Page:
Aloha United Way helps families stay out of poverty
After waiting 60 years for a Department of Hawaiian Home Lands lot to build their home, Keonaona Salis and his family finally felt like they won the lottery.
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After waiting 60 years for a Department of Hawaiian Home Lands lot to build their home, Keonaona Salis and his family
finally felt like they won the lottery.
Three years ago the
family was awarded land from the DHHL, created to administer public lands to Native Hawaiians as part of the 1920 Hawaiian Homes Commission Act.
But the family was soon disappointed.
They did not have the means to build a house and would not qualify for a loan of $300,000 to $500,000.
“Eventually, reality set in where we’re not financially ready,” said Salis,
36, whose father was on the list since 1959. “That was way out of our reach, and we thought that was the end of the line for us.”
The family, who had been living in public housing and was once homeless, nearly gave up. That’s when Aloha United Way stepped in.
The grant-making agency connected the
family with a financial literacy program through the nonprofit Hawaiian Community Assets, workforce training via the Council for Native Hawaiian Advancement, and
Honolulu Habitat for Humanity, which helped them build their own home to keep construction costs down.
AUW’s latest program for the Asset Limited,
Employed, or ALICE population, helps families like Salis’ — living just above the federal poverty level but below financial stability — get out of the danger zone.
In January, AUW committed to fund 10 local nonprofits through a three-year grant of more than $1.5 million annually to collaborate in improving the financial stability of this population before they fall into poverty. An estimated 48% of Hawaii households are living either in or near poverty and struggling to make ends meet, the agency said.
“The middle class is shrinking, and more and more people are becoming financially vulnerable,”
said AUW president and CEO Cindy Adams. “When people, families, individuals are so worried every month about how they’re going to make ends meet, what bills they’re going to pay, how they’re going to put food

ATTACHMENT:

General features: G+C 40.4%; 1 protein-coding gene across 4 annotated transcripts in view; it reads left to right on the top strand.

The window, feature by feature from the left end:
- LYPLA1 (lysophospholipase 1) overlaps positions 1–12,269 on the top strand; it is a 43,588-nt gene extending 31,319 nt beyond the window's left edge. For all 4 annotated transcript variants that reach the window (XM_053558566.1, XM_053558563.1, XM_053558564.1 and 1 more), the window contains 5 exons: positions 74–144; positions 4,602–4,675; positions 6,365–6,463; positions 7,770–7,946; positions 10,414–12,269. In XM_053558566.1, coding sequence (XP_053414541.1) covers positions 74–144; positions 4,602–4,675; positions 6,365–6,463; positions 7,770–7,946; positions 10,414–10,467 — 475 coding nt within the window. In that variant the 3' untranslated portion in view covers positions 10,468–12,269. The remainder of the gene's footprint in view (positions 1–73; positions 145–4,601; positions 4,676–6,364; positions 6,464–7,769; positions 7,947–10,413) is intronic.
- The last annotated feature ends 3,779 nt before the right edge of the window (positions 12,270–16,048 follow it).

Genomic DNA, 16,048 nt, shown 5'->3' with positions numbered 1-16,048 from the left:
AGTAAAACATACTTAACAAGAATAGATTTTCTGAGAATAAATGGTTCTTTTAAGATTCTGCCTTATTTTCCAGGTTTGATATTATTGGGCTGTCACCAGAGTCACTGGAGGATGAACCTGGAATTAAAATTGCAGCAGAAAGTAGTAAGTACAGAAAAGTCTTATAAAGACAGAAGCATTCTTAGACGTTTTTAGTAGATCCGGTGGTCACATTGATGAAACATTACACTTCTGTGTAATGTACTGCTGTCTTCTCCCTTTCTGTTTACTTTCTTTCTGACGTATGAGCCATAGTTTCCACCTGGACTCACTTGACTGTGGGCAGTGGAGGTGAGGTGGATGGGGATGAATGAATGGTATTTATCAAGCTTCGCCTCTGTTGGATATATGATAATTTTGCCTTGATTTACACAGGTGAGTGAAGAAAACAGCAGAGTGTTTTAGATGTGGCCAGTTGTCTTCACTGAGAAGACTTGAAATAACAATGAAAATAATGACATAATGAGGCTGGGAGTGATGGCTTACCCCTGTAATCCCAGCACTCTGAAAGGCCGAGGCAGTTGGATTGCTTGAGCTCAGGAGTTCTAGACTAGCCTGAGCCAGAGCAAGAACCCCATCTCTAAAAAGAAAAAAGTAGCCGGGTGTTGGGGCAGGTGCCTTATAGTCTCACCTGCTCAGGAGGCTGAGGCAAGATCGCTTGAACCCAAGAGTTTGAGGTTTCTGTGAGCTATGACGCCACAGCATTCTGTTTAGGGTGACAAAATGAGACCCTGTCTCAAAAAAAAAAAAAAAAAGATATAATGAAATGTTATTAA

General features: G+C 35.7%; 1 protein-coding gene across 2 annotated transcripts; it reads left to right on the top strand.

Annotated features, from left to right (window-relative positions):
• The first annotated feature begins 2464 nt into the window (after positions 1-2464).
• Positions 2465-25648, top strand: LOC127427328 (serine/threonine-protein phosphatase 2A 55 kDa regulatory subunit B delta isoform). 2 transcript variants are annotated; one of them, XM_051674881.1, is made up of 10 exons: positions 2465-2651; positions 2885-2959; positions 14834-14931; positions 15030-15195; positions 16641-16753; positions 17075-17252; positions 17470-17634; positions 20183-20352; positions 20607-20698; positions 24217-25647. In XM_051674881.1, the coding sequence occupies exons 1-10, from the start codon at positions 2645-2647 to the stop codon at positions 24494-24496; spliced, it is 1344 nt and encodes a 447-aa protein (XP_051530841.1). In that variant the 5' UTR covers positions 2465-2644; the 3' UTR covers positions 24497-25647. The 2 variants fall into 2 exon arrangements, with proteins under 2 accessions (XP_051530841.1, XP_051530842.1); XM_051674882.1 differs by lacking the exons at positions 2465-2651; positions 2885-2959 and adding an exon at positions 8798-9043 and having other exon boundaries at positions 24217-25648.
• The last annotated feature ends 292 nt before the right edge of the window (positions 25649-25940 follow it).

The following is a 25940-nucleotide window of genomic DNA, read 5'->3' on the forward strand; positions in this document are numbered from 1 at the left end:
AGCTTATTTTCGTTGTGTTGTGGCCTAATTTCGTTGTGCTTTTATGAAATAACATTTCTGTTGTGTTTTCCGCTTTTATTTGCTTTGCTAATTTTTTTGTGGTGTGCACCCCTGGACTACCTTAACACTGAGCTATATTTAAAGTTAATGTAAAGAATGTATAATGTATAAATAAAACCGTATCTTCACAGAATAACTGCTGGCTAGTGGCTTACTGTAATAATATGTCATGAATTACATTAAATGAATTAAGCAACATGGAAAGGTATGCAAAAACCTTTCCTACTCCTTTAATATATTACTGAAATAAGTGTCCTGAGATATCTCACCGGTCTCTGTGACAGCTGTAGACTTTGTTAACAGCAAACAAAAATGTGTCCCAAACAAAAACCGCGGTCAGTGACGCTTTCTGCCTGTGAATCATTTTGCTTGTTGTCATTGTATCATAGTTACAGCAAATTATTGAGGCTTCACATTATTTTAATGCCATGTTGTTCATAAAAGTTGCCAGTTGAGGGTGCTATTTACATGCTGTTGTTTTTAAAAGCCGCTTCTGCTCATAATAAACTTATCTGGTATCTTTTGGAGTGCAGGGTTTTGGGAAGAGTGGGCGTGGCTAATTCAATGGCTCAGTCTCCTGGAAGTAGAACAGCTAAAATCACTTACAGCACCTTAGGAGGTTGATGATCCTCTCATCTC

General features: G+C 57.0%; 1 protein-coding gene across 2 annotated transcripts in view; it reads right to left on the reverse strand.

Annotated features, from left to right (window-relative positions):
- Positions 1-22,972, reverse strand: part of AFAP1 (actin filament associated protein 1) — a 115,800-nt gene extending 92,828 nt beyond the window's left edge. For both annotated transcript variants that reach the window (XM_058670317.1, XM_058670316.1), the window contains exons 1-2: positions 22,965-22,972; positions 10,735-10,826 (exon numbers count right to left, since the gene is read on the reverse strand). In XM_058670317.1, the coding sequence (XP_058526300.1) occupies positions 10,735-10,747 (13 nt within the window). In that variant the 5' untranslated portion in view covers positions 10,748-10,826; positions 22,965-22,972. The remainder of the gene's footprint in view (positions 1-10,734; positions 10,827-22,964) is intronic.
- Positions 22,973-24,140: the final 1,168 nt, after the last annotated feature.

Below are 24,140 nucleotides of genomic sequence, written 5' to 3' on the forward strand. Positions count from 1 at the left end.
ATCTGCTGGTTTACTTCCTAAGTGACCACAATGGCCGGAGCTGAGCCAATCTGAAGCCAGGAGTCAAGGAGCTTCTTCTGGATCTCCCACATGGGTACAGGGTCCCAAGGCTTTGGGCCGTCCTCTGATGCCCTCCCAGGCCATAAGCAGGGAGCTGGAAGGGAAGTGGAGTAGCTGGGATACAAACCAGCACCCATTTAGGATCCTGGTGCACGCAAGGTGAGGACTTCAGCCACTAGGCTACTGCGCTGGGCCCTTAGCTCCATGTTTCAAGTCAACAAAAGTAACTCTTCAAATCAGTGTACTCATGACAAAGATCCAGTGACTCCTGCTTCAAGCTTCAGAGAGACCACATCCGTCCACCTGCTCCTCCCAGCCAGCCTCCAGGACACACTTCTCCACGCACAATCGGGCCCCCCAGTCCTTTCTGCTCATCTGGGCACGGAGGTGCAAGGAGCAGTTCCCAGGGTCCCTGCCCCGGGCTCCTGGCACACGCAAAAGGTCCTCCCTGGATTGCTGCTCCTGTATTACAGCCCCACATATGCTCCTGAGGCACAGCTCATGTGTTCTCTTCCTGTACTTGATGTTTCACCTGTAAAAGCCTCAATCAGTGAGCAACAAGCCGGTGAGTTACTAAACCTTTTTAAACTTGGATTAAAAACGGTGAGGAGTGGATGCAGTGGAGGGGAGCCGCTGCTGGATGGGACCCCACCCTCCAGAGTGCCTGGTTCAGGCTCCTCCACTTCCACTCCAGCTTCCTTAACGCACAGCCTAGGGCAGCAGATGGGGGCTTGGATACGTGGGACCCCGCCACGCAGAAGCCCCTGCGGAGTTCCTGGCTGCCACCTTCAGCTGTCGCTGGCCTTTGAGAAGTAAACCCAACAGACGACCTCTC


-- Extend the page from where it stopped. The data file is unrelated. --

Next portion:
on the table, it creates an enormous amount of
stress, and worries contribute to chronic health issues. AUW has the flexibility to move upstream to serve families and individuals in our community for whom there are very limited and very few programs and services available. This is a very focused and intentional effort to look at the financial challenges for ALICE families and understand what we can do to help them be much more resilient.”
This is the first time
local nonprofits have had an opportunity to collaborate to move an entire
population toward stability, said Jim Murphy, executive director of Honolulu Habitat for Humanity.
“Nonprofits are almost
always in survival mode, so we’re not really incentivized to collaborate all that much,” he said. “The fact that we’re collaborating within AUW … it’s not
necessarily just what can Habitat do, but what can
we as a collaborative
do to move the needle
for a selected demographic.”
and philanthropist Peter Buffett, the son of American billionaire Warren Buffett, was here to perform at a concert last month and toured the three nonprofits helping Salis as part of a
15-city tour across the nation. His nonprofit, NoVo Foundation, has partnered with United Way to implore people to invest in their communities.
“For me the United Way partnership is really a
personal learning journey. I‘m sure we’ll end up supporting various projects in different ways, but really it’s a chance for us to learn,” said Buffett,
who uses his concerts
as a way to encourage residents to give back to their local communities. “Part
of my message is to say to people in the community who have the resources that the community you’re in is the most important thing you can invest in.
It doesn’t even have to
be money. It can be time and expertise — to really think in these unstable times the best thing you can do is know your neighbor, be able to take care of your own and take care of the people in your community.”